Granny Herron by Bobby C. Martin, Muscogee (Creek), drawing and gold leaf on mulberry paper mounted on panel with oil and gold pigment, 40” x 28” (2019). Photo courtesy of the artist.
Granny Herron is one of the portraits that Bobby C. Martin created for Altars of Reconciliation, an exhibit at at AHHA/Hardesty Arts Center in Tulsa, Oklahoma. The work is a drawing that the artist printed onto Japanese mulberry paper and then mounted onto a wood panel with the addition of a gold leaf background and edges and color borders done in oil paint. “For this particular show,” the artist stated, “I wanted the works to resemble the look of historic religious icon paintings . . . . These people are my spiritual icons not icons that I worship, but ones that I remember fondly as faithfully looking out for my spiritual well-being, whether I knew it or not. My goal is to follow their pattern for my own children and grandchildren.”
Mabel (Carr) Herron was the Bobby C. Martin’s maternal grandmother. A full-blooded Muscogee (Creek) citizen, she was born in Indian Territory in 1896 near Checotah in the heart of the Creek Nation. As a young child, she was registered on the infamous Dawes rolls and given a land allotment, land on which many of her descendants still live. She married Ransom Wesley (R.W.) Herron, a white horse trader and watermelon salesman whose family had moved from Tennessee shortly after Oklahoma statehood in 1907. They made their home on Mabel’s allotment land and raised six children, the fifth of whom was the artist’s mother, Bonnie.
Mable Herron became a matriarch of the Deep Fork Hillabee Indian Baptist Church where her father, the artist’s great grandfather, Willie Carr, was the pastor. Church services were sung and preached in the Mvskoke language. According to Bobby C. Martin, his grandmother, whom he called Granny, was always at the center of it all and he added, “I also remember summertime visits to the old home place. . . . She passed away when I was fifteen. Although I didn’t realize it then, her gentle guidance and training during those summers spent at the old home place planted the spiritual seeds that eventually took root in my own transformation into a follower of Jesus Christ much later in adulthood.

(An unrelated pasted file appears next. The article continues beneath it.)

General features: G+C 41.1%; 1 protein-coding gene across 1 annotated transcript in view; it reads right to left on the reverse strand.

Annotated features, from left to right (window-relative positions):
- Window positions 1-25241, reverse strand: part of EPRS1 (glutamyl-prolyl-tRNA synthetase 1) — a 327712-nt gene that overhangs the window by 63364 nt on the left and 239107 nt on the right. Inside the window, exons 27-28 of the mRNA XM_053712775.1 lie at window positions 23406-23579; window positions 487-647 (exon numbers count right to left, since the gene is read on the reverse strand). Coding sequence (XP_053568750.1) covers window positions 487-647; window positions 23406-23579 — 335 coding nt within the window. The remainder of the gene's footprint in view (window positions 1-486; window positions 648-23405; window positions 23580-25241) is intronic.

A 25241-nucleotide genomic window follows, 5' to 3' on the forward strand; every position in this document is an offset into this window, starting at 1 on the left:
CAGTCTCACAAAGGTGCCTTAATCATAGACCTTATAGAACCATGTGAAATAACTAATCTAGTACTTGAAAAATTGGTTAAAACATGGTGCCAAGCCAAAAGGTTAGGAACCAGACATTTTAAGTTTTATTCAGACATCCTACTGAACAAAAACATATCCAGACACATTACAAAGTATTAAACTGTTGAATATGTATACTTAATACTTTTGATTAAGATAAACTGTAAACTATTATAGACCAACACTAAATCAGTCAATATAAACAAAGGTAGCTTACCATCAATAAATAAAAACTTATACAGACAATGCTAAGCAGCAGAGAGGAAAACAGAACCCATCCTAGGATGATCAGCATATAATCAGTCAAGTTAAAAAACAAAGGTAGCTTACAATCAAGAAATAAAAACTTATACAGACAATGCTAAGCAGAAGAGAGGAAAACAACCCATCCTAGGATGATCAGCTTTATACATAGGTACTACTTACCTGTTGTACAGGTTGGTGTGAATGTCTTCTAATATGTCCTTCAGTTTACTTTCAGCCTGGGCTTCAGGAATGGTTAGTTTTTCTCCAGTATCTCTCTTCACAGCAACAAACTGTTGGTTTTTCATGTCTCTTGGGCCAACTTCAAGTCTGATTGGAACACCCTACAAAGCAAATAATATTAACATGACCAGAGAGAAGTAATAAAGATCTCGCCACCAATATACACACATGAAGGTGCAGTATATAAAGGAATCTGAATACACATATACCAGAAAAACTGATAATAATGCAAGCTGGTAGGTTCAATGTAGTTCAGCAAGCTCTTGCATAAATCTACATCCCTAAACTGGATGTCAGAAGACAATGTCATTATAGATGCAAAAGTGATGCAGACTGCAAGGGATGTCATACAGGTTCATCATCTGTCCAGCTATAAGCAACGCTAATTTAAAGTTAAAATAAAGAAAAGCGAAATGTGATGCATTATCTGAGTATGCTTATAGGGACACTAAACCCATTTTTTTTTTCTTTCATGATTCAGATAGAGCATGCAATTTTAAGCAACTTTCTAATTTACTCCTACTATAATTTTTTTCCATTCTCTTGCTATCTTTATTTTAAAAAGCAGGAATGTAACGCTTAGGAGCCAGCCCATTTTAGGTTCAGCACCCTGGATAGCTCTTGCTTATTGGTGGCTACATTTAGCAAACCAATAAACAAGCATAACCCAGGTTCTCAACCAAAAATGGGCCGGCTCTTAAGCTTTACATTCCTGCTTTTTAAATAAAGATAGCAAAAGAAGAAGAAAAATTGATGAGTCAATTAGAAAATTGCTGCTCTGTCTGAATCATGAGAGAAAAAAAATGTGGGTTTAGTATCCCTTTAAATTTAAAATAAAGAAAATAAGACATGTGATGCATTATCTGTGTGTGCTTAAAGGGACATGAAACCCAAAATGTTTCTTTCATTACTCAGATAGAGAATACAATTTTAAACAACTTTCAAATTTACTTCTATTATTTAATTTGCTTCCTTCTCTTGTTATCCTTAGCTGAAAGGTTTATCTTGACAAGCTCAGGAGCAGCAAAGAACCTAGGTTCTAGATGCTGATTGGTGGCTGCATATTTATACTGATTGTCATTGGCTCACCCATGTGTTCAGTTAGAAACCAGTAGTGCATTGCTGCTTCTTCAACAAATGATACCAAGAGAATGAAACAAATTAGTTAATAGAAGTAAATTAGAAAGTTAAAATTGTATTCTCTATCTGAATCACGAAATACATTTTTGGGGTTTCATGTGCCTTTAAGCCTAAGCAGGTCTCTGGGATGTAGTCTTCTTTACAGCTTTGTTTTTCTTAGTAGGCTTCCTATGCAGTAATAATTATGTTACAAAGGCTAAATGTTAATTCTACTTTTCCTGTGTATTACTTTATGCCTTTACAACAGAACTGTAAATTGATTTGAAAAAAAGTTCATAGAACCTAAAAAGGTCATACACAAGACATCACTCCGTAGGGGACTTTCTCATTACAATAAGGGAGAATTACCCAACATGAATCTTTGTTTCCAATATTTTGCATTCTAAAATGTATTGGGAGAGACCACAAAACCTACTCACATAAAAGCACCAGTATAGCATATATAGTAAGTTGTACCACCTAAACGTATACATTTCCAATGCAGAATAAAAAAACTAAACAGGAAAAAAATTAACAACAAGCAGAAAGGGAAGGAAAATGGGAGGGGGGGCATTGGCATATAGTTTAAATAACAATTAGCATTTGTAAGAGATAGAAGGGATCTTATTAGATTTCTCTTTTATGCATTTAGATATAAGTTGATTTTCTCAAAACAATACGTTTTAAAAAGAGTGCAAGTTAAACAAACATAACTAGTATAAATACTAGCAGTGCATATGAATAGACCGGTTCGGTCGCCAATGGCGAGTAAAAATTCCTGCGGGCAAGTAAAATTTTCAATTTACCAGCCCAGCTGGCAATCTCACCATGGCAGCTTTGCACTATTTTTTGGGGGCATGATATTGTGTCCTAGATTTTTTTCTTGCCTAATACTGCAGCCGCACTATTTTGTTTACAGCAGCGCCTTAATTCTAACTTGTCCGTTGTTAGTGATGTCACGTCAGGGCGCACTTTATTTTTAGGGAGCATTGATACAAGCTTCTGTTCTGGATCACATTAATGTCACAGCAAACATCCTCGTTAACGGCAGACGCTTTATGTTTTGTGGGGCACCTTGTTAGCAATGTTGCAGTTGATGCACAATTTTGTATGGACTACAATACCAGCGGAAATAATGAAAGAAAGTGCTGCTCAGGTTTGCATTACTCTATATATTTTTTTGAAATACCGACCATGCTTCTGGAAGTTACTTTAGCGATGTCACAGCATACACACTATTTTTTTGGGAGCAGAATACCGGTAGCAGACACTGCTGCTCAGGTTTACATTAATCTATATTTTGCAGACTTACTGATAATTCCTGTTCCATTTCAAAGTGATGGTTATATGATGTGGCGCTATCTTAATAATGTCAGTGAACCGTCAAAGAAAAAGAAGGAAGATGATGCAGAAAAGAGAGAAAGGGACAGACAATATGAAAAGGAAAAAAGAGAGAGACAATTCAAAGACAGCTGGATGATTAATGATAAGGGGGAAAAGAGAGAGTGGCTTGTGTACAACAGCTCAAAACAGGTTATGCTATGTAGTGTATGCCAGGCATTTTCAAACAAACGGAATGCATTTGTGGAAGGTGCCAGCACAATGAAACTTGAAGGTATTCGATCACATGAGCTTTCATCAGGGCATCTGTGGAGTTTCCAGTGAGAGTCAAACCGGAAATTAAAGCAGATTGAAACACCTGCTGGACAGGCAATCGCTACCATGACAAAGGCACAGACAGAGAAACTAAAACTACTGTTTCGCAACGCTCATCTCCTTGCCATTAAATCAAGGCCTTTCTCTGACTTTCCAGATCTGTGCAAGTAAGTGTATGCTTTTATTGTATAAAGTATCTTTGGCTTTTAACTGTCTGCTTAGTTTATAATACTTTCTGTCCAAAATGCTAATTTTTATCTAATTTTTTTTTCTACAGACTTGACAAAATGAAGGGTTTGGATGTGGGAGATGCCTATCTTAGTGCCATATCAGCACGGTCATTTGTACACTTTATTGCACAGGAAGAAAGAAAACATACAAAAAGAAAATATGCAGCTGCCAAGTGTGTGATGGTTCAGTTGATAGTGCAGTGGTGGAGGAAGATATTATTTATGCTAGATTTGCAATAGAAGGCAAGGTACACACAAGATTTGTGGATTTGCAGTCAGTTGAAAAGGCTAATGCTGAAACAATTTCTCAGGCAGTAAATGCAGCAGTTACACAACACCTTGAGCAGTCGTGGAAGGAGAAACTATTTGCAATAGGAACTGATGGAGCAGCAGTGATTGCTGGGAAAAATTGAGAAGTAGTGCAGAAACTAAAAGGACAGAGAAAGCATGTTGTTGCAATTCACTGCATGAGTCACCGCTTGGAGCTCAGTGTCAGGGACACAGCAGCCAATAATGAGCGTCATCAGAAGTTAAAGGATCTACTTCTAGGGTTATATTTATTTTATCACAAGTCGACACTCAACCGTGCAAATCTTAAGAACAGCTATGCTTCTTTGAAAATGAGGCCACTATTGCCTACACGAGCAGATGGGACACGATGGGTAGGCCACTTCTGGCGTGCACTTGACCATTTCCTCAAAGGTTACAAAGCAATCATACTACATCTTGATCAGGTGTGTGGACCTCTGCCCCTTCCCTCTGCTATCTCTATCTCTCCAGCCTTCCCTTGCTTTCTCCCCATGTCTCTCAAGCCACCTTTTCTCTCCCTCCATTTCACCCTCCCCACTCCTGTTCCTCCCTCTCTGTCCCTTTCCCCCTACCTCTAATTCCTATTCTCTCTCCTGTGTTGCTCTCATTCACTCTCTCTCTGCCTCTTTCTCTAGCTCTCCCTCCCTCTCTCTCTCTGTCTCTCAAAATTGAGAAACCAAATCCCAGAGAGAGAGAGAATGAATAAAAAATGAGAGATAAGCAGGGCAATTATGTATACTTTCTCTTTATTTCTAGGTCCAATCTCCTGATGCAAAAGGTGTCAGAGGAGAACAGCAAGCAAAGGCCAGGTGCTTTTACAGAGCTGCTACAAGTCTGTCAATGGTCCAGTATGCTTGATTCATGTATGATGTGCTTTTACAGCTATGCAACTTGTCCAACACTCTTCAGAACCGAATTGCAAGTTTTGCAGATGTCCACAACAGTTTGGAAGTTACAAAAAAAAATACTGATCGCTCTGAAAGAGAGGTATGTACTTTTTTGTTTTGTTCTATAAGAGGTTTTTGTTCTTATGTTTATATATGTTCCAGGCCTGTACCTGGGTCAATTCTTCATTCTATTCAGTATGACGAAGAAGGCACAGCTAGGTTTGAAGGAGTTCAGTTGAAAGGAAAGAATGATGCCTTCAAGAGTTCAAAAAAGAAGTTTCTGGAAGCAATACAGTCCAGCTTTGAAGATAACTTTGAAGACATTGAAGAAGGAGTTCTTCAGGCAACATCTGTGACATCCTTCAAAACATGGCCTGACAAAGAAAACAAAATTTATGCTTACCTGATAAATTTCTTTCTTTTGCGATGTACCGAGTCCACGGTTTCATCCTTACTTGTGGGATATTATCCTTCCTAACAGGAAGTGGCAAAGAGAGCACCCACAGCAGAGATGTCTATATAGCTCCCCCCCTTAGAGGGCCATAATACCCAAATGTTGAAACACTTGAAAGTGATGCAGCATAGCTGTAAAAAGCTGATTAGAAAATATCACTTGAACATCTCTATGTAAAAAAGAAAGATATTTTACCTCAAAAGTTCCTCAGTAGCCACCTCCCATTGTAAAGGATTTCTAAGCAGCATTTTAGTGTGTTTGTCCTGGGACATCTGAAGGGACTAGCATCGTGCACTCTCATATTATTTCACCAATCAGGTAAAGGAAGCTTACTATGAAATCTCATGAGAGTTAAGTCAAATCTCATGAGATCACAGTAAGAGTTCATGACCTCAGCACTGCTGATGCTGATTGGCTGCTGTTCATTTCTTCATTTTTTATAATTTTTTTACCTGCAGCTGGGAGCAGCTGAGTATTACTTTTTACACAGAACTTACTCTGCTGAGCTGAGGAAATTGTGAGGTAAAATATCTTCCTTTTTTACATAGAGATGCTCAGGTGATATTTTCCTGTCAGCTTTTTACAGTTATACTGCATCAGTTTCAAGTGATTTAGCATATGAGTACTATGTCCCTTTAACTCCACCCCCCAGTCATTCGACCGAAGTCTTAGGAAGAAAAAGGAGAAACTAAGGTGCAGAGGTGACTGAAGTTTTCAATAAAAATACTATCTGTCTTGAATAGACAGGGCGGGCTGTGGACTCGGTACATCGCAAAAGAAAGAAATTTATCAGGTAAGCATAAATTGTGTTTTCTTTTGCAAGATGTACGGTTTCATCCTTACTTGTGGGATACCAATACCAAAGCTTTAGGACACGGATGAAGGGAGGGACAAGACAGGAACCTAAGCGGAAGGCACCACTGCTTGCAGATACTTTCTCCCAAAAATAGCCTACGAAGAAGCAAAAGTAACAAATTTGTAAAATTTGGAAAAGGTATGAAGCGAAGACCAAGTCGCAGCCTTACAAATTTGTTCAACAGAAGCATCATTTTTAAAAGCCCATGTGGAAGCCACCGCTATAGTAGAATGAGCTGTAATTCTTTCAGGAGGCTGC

In Granny Herron, it was his grandmother’s gentle guidance and grandmotherly protection that Bobby C. Martin wanted to honor. “These folks,” he wrote in an Email correspondence, “are not only my physical but also spiritual ancestors.” For Altars of Reconciliation the artist stated that he “. . . created a ‘memorial wall’ to honor their influence on my spiritual formation—but also in order that others might be reminded of their own family’s roles in their lives.”
Memorial Song Series, Sleeping Bear, Sioux by Shan Goshorn, Eastern Band Cherokee, Arches watercolor paper splints printed with archival inks, acrylic paint, app. 4“ x 4“ x 4.5” (2015). Collection of E. J. Guarino